IN RE: ESTATE of Katherine G. MILLER, Deceased. Burke E. BURFORD, as Executor, etc., Petitioner and Respondent, Sally Miller Field and Marcia Miller Nelson, Individually and as Guardian ad Litem of Peter Austin Nelson and Katherine Nelson, Respondents, v. Miriam Miller HARTMAN, Objector and Appellant.
This is an appeal from judgments approving the account of an executor, for preliminary distribution and related orders in a testate probate proceeding. The judgments appealed from, among other things, directed a preliminary distribution of equal one-third shares of specified property to each of two of decedent's three daughters and denied distribution of the remaining one-third share to the trustee of a testamentary trust of which the third daughter, Miriam Miller Hartman, is life beneficiary. The principal question to be determined is whether it was reversible error for the trial court to deny preliminary distribution to the testamentary trustee at the same time that it ordered such distribution to the other major legatees named in decedent's will.
Katherine G. Miller died on November 29, 1960. Her will, dated November 14, 1958, and a codicil of March 1, 1959, were admitted to probate in the Superior Court of Tulare County on December 19, 1960. Pursuant to the provisions of the will, Burke E. Burford, an attorney at law and a member of the firm of Burford, Hubler & Burford, was appointed executor; he is also the trustee named in the will.
Mrs. Miller left one-third of her property outright to her daughter Marcia Miller Nelson, another third to her daughter Sally Miller Field and the remaining third to Burke E. Burford as trustee for her daughter, appellant herein, Miriam Miller Hartman, and upon her death to other specified beneficiaries. The will directs the trustee to make discretionary support payments of income, and if necessary of principal, to Miriam. Upon the death of Miriam Miller Hartman and the payment of her funeral expenses and expenses of her last illness the income from the trust property was to be paid to her husband, Irvin Peers Hartman, during his lifetime, and upon his death the remaining trust assets were to be distributed in equal shares to the then living grandchildren of decedent and their lawful issue by right of representation. Irvin Peers Hartman has died in the meantime.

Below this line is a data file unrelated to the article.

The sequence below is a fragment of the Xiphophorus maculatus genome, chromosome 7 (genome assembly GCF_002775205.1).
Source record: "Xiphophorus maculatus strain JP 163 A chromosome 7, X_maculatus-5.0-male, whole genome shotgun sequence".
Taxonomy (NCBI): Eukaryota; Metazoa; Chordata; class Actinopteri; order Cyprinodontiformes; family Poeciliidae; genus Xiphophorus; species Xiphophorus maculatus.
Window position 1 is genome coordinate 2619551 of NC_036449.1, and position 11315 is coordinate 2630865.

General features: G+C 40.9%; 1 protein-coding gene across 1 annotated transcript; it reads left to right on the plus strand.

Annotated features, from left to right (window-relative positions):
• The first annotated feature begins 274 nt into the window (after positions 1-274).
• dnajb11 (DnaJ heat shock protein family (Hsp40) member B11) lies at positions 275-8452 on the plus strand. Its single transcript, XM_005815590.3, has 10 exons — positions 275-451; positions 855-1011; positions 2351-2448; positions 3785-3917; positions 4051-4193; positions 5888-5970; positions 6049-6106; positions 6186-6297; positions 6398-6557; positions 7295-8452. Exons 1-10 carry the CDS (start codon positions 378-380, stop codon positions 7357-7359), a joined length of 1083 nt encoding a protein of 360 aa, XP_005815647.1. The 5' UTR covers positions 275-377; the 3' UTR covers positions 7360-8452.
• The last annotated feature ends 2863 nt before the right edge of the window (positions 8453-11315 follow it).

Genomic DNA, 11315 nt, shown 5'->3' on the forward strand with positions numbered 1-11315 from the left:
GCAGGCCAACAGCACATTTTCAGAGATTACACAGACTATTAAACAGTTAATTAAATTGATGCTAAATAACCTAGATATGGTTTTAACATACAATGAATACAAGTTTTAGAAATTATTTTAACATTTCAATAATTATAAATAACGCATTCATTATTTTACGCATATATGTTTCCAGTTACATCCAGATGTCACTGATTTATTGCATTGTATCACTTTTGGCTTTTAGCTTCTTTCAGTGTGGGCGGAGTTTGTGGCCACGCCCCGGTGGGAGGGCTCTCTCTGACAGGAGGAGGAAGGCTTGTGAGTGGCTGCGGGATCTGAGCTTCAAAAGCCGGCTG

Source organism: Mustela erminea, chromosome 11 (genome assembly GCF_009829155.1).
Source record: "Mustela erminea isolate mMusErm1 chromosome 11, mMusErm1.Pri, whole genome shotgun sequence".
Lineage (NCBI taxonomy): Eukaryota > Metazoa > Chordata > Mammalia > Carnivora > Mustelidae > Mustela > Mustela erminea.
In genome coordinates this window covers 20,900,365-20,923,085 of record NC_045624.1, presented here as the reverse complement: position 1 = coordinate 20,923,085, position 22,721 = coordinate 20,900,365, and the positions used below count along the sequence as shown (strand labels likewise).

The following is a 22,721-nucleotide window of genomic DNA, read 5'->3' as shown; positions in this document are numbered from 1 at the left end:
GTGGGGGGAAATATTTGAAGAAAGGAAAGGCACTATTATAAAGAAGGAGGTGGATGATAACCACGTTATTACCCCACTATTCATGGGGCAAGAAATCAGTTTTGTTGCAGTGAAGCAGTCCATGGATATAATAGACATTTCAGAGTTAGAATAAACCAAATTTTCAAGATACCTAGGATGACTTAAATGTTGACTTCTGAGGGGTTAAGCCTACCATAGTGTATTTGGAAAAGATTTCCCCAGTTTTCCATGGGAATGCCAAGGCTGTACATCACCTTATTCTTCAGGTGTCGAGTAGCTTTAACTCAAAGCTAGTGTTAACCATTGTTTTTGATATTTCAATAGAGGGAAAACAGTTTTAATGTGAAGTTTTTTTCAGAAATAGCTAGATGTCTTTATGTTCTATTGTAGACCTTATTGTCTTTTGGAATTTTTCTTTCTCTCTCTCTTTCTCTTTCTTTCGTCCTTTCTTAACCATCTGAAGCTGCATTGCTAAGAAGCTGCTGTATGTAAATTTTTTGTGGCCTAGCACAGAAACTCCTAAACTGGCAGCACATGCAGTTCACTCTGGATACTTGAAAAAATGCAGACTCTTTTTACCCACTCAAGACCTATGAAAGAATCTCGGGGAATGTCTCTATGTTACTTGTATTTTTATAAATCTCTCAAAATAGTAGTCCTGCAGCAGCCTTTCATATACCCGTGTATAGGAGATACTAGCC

The fifth paragraph of the will contains an in terrorem clause:
‘I have intentionally omitted making provision for all of my heirs who are not specifically mentioned herein, and I hereby generally and specifically disinherit each, any and all persons whomsoever claiming to be or who may lawfully be determined to be my heirs at law except such as are mentioned in this Will, and if any of such persons or such heirs, or any devisees, or legatees, or beneficiaries under this Will and the trust herein created, or intended to so be, shall contest in any court any of the provisions of this instrument, or shall not defend or assist in good faith in the defense of any and all such contests, then each and all of such persons shall not be entitled to any devises, legacies or benefits under this Will or any codicil hereto or under the trust created hereby, and any and all devises, legacies and portions of the income and corpus of the trust estate either or both otherwise provided to be paid to such person, shall be paid, distributed and pass as though such person had died without issue of his or her body before my death or before becoming entitled to receive income or any portion of the corpus of said trust estate.’